If you've ever dumped half a package of Pop Rocks in your mouth as a kid, chances are you can still clearly remember the glorious crackling and fizzing sensation. But because you were likely popping with your mouth wide open or daring your friends to eat them while drinking soda, you probably never stopped to wonder why they pop in the first place. Thankfully, a new video from Today I Found Out offers a simple explanation of how the classic candy works.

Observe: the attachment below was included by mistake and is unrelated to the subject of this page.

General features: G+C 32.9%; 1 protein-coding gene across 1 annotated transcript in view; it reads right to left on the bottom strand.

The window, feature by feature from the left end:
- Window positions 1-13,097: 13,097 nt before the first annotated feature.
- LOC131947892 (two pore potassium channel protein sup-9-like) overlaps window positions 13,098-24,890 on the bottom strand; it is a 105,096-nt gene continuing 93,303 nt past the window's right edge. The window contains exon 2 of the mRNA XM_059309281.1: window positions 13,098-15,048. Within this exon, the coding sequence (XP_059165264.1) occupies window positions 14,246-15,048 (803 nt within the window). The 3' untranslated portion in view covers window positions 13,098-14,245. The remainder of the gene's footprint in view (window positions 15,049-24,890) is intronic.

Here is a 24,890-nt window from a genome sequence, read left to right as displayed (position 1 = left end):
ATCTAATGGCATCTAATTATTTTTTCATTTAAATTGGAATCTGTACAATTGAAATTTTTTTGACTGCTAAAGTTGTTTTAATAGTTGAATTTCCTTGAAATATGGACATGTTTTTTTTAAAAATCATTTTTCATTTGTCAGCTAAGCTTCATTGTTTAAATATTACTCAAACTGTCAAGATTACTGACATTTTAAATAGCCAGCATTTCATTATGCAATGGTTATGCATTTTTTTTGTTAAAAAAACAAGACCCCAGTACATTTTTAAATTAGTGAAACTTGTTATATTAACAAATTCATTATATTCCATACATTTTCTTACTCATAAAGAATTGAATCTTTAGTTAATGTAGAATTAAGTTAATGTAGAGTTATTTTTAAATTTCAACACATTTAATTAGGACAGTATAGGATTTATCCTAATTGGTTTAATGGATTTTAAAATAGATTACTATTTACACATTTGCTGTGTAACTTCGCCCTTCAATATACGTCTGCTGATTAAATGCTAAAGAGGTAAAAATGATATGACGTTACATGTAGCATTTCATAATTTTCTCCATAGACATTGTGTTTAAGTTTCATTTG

Interestingly, the near-instant popping reaction when the candy hits your tongue isn't caused by a special ingredient in Pop Rocks, but rather the process by which it's made. As the video explains, the ingredients are mixed, heated, and boiled down a syrupy liquid, but instead of being poured into molds to harden like other candies, the Pop Rocks mixture is exposed to pressurized carbon dioxide. Tiny CO2 bubbles become trapped in the mixture, which makes the candy shatter when it hardens and the pressure is released. The release of trapped carbon dioxide trapped in the Pop Rocks is ultimately what causes them to pop and fizz when they're exposed to the heat and moisture in your mouth.